- The Last Journey is a large-volume, gravity-only, cosmological N-body simulation evolving more than 1.24 trillion particles in a periodic box with a side-length of 5.025Gpc. It was implemented using the HACC simulation and analysis framework on the BG/Q system, Mira. The cosmological parameters are chosen to be consistent with the results from the Planck satellite. A range of analysis tools have been run in situ to enable a diverse set of science projects, and at the same time, to keep the resulting data amount manageable. Analysis outputs have been generated starting at redshift z~10 to allow for construction of synthetic galaxy catalogs using a semi-analytic modeling approach in post-processing. As part of our in situ analysis pipeline we employ a new method for tracking halo sub-structures, introducing the concept of subhalo cores. The production of multi-wavelength synthetic sky maps is facilitated by generating particle lightcones in situ, also beginning at z~10. We provide an overview of the simulation set-up and the generated data products; a first set of analysis results is presented. A subset of the data is publicly available.Merger treeLight conesDark matter subhaloMiraSpherical OverdensityVirial massMass functionGalaxyTwo-point correlation functionCosmology...
- We study self-interacting dark matter (SIDM) scenarios, where the $s$-wave self-scattering cross section almost saturates the Unitarity bound. Such self-scattering cross sections are singly parameterized by the dark matter mass, and are featured by strong velocity dependence in a wide range of velocities. They may be indicated by observations of dark matter halos in a wide range of masses, from Milky Way's dwarf spheroidal galaxies to galaxy clusters. We pin down the model parameters that saturates the Unitarity bound in well-motivated SIDM models: the gauged $L_{\mu} - L_{\tau}$ model and composite asymmetric dark matter model. We discuss implications and predictions of such model parameters for cosmology like the $H_{0}$ tension and dark-matter direct-detection experiments, and particle phenomenology like the beam-dump experiments.Standard ModelSelf-interacting dark matterHidden photonScattering cross sectionUnitarityDark matter particle massMilky WayNeutrinoAsymmetric dark matterHiggs boson...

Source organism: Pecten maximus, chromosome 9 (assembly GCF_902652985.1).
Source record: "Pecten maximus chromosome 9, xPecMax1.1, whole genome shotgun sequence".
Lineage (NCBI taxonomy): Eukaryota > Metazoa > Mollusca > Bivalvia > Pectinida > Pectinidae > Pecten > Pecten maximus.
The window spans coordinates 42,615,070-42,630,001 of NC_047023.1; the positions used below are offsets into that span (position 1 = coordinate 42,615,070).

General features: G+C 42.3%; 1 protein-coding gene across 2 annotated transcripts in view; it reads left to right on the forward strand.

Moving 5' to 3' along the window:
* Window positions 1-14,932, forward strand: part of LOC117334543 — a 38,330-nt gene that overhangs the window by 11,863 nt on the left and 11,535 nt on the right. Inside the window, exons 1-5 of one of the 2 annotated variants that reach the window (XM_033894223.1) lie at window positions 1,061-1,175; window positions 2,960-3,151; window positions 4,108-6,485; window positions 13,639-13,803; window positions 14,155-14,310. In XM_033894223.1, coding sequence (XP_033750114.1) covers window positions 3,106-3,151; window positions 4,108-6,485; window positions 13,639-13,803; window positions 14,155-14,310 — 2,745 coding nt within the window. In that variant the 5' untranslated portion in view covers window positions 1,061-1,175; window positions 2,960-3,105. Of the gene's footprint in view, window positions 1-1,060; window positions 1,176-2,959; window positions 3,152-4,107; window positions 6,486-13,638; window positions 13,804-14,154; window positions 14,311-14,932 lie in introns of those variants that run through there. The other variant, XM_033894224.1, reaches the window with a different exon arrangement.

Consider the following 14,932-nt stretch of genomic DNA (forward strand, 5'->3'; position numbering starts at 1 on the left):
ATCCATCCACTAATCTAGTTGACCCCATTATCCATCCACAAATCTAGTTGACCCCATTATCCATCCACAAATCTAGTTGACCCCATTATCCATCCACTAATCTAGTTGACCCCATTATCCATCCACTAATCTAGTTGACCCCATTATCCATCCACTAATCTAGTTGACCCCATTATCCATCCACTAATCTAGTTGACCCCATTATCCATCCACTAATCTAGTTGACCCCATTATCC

- We present an updated version of the HMcode augmented halo model that can be used to make accurate predictions of the non-linear matter power spectrum over a wide range of cosmologies. Major improvements include modelling of BAO damping in the power spectrum and an updated treatment of massive neutrinos. We fit our model to simulated power spectra and show that we can match the results with an RMS error of 2.5 per cent across a range of cosmologies, scales $k < 10\,h\mathrm{Mpc}^{-1}$, and redshifts $z<2$. The error rarely exceeds 5 per cent and never exceeds 16 per cent. The worst-case errors occur at $z\simeq2$, or for cosmologies with unusual dark-energy equations of state. This represents a significant improvement over previous versions of HMcode, and over other popular fitting functions, particularly for massive-neutrino cosmologies with high neutrino mass. We also present a simple halo model that can be used to model the impact of baryonic feedback on the power spectrum. This six-parameter physical model includes gas expulsion by AGN feedback and encapsulates star formation. By comparing this model to data from hydrodynamical simulations we demonstrate that the power spectrum response to feedback is matched at the $<1$ per cent level for $z<1$ and $k<20\,h\mathrm{Mpc}^{-1}$. We also present a single-parameter variant of this model, parametrized in terms of feedback strength, which is only slightly less accurate. We make code available for our non-linear and baryon models at https://github.com/alexander-mead/HMcode and it is also available within CAMB and soon within CLASS.CosmologyHalo modelMassive neutrinoNeutrinoNeutrino massDark energyMass functionMatter power spectrumBaryonic feedbackVirial mass...
- Planned efforts to probe the largest observable distance scales in future cosmological surveys are motivated by a desire to detect relic correlations left over from inflation, and the possibility of constraining novel gravitational phenomena beyond General Relativity (GR). On such large scales, the usual Newtonian approaches to modelling summary statistics like the power spectrum and bispectrum are insufficient, and we must consider a fully relativistic and gauge-independent treatment of observables such as galaxy number counts in order to avoid subtle biases, e.g. in the determination of the $f_{\rm NL}$ parameter. In this work, we present an initial application of an analysis pipeline capable of accurately modelling and recovering relativistic spectra and correlation functions. As a proof of concept, we focus on the non-zero dipole of the redshift-space power spectrum that arises in the cross-correlation of different mass bins of dark matter halos, using strictly gauge-independent observable quantities evaluated on the past light cone of a fully relativistic N-body simulation in a redshift bin $1.7 \le z \le 2.9$. We pay particular attention to the correct estimation of power spectrum multipoles, comparing different methods of accounting for complications such as the survey geometry (window function) and evolution/bias effects on the past light cone, and discuss how our results compare with previous attempts at extracting novel GR signatures from relativistic simulations.Redshift binsLight conesLine of sightMagnetic monopoleStatistical estimatorReal spaceSelection functionDark matter haloGeneral relativityPast light cones...